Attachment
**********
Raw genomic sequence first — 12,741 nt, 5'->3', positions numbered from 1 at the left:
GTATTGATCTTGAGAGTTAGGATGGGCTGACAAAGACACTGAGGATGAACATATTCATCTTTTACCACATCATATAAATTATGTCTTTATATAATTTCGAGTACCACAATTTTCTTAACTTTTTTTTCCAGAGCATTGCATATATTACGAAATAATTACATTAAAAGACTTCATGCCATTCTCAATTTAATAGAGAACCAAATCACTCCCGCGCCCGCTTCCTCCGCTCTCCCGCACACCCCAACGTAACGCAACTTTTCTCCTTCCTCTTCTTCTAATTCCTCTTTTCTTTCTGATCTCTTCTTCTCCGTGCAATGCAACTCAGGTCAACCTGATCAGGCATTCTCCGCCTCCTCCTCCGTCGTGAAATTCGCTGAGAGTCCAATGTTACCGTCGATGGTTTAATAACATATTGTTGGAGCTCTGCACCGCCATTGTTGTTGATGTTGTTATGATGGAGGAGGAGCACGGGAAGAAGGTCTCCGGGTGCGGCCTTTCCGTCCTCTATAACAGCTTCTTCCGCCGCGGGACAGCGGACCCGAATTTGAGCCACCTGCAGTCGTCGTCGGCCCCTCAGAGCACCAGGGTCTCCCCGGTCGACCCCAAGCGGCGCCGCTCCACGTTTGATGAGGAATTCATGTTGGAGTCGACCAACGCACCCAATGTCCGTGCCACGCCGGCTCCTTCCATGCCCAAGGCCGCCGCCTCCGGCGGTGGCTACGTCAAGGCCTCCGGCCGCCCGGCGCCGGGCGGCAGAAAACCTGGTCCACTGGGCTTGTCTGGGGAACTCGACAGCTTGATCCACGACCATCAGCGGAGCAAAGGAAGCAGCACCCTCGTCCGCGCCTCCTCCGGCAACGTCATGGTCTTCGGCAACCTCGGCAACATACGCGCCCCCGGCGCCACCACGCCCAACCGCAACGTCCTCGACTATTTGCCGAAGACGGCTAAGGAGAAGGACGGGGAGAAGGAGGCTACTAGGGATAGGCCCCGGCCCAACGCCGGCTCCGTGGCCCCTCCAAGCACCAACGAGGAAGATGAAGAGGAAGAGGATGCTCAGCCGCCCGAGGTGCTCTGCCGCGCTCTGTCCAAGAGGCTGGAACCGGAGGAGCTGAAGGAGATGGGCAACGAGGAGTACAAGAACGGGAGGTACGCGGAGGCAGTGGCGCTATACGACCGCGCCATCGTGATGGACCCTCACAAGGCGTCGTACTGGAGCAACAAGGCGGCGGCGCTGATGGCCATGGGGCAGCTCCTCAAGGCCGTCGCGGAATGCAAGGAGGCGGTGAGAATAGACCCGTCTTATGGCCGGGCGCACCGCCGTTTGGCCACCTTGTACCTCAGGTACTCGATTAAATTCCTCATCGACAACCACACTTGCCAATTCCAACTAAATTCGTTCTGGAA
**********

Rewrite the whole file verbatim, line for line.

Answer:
Raw genomic sequence first — 12,741 nt, 5'->3', positions numbered from 1 at the left:
GTATTGATCTTGAGAGTTAGGATGGGCTGACAAAGACACTGAGGATGAACATATTCATCTTTTACCACATCATATAAATTATGTCTTTATATAATTTCGAGTACCACAATTTTCTTAACTTTTTTTTCCAGAGCATTGCATATATTACGAAATAATTACATTAAAAGACTTCATGCCATTCTCAATTTAATAGAGAACCAAATCACTCCCGCGCCCGCTTCCTCCGCTCTCCCGCACACCCCAACGTAACGCAACTTTTCTCCTTCCTCTTCTTCTAATTCCTCTTTTCTTTCTGATCTCTTCTTCTCCGTGCAATGCAACTCAGGTCAACCTGATCAGGCATTCTCCGCCTCCTCCTCCGTCGTGAAATTCGCTGAGAGTCCAATGTTACCGTCGATGGTTTAATAACATATTGTTGGAGCTCTGCACCGCCATTGTTGTTGATGTTGTTATGATGGAGGAGGAGCACGGGAAGAAGGTCTCCGGGTGCGGCCTTTCCGTCCTCTATAACAGCTTCTTCCGCCGCGGGACAGCGGACCCGAATTTGAGCCACCTGCAGTCGTCGTCGGCCCCTCAGAGCACCAGGGTCTCCCCGGTCGACCCCAAGCGGCGCCGCTCCACGTTTGATGAGGAATTCATGTTGGAGTCGACCAACGCACCCAATGTCCGTGCCACGCCGGCTCCTTCCATGCCCAAGGCCGCCGCCTCCGGCGGTGGCTACGTCAAGGCCTCCGGCCGCCCGGCGCCGGGCGGCAGAAAACCTGGTCCACTGGGCTTGTCTGGGGAACTCGACAGCTTGATCCACGACCATCAGCGGAGCAAAGGAAGCAGCACCCTCGTCCGCGCCTCCTCCGGCAACGTCATGGTCTTCGGCAACCTCGGCAACATACGCGCCCCCGGCGCCACCACGCCCAACCGCAACGTCCTCGACTATTTGCCGAAGACGGCTAAGGAGAAGGACGGGGAGAAGGAGGCTACTAGGGATAGGCCCCGGCCCAACGCCGGCTCCGTGGCCCCTCCAAGCACCAACGAGGAAGATGAAGAGGAAGAGGATGCTCAGCCGCCCGAGGTGCTCTGCCGCGCTCTGTCCAAGAGGCTGGAACCGGAGGAGCTGAAGGAGATGGGCAACGAGGAGTACAAGAACGGGAGGTACGCGGAGGCAGTGGCGCTATACGACCGCGCCATCGTGATGGACCCTCACAAGGCGTCGTACTGGAGCAACAAGGCGGCGGCGCTGATGGCCATGGGGCAGCTCCTCAAGGCCGTCGCGGAATGCAAGGAGGCGGTGAGAATAGACCCGTCTTATGGCCGGGCGCACCGCCGTTTGGCCACCTTGTACCTCAGGTACTCGATTAAATTCCTCATCGACAACCACACTTGCCAATTCCAACTAAATTCGTTCTGGAA